Douyin's e-commerce empire in the making

There have been discussions about separating e-commerce and video since the beginning of the year. As an entertainment channel, users might be put off by too much selling.

Photo from CFP

Photo from CFP

By KE Xiaobin


AiSleep, a 14-year-old memory foam pillow brand, has always been sold online. Since last year, in addition to vanilla e-commerce, they have been experimenting with short-video apps. Now, a team of 10 runs its live stream channel on Douyin, the Chinese version of TikTok owned by ByteDance, bringing in about 50,000 yuan (US$7,835) every day. About 10 percent goes on promotions and another couple of thousand goes to influencers and their agents, CHEN Dengfeng, vice president of AiSleep said.

Douyin is not shy about its e-commerce ambitions. From January to September this year, the number of sellers more than doubled. Year-to-date GMV reached 600 billion yuan in August, more than twice that of its rival Kuaishou, and well on track to pass a trillion by the end of the year. During the most recent shopping festival, its live stream channels were watched 39 billion times. That is 25 million hours of advertising.

Trial separation

It has all moved fast. Bytedance, the parent company, has been toying with e-commerce since 2014, but only got serious last spring, opening an e-commerce unit in June. In September, it told sellers many of whom were using Douyin only as a marketing tool then, to stop directing viewers to their online shops elsewhere. The sellers were told what starts on Douyin should stay on it, and they were more than welcome to open stores on the Douyin.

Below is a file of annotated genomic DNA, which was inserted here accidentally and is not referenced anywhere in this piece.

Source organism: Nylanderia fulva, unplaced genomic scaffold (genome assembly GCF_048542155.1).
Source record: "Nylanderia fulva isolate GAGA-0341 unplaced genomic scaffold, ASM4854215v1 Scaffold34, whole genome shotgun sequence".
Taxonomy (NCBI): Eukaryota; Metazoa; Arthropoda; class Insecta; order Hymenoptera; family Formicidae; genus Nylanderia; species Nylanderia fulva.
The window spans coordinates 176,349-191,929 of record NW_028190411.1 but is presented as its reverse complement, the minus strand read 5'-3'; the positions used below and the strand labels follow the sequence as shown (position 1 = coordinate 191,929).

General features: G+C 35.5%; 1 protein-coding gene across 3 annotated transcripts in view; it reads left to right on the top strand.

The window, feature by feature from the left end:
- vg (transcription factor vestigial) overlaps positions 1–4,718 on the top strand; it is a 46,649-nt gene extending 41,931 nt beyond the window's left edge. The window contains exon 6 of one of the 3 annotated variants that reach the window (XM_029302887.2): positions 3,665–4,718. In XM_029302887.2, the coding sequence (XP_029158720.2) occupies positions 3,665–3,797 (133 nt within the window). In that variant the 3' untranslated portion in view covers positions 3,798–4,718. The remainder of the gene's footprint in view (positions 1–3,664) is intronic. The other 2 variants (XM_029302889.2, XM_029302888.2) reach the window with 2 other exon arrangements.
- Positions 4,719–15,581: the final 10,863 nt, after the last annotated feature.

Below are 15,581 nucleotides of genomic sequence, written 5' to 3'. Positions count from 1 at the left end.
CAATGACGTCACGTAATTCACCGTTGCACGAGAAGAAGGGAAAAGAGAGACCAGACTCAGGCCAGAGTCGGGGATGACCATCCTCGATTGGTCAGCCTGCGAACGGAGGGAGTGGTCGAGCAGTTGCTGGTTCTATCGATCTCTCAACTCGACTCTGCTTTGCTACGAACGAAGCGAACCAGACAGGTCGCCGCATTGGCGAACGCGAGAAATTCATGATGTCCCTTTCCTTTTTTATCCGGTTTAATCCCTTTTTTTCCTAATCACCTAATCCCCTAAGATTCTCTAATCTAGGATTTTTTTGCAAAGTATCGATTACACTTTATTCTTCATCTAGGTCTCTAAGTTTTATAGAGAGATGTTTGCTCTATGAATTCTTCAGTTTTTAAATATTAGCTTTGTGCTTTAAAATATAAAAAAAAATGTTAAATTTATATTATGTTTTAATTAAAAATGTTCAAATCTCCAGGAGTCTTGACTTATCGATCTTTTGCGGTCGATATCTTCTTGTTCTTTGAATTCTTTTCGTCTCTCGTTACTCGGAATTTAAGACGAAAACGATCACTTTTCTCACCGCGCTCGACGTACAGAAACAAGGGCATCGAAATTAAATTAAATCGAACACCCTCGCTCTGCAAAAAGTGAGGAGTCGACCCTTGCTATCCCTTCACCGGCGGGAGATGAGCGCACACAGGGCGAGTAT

Sales grew fast. GMV from January to August increased out of all proportions. During a sale, over 2.8 billion yuan of goods were sold in a single day. To keep sellers and buyers on the platform, Douyin launched its own mobile payment tool and is hiring for two newly-founded logistics companies.

A separate Douyin e-commerce app is reportedly being tested. “There have been a lot of discussions about separating e-commerce and video since the beginning of this year,” a company insider told Jiemian News. “Douyin, after all, is for entertainment. Users might be put off if it becomes purely a marketplace.”

The influx of sellers has already pushed up the cost of promotion. Cheng is also concerned about the rising costs. Ten times more spent on promotions will not bring in ten times more sales. A seller told Jiemian News 200,000 yuan spent on promotion could bring in 2 million in sales last year. Now, this is no longer possible. “The ice cream is all eaten,” he said. “Now you will lose money if you spend indiscriminately.”

The art of selling

Not only are sellers staying but they are creating thousands of previously unheard-of jobs. There are “live stream shelving specialists” — think of a store clerk when thousands of shoppers swarm into the store all at once — who are paid around 10,000 yuan a month to keep goods in stock and adjust prices according to demand. There are “web traffic specialists,” who use sophisticated analytics to decide how much to spend on promotion for each product.

“It’s more art than science,” a manager at a popular brand said. “Many so-called web-traffic specialists overpromise.” But he still plans to hire them.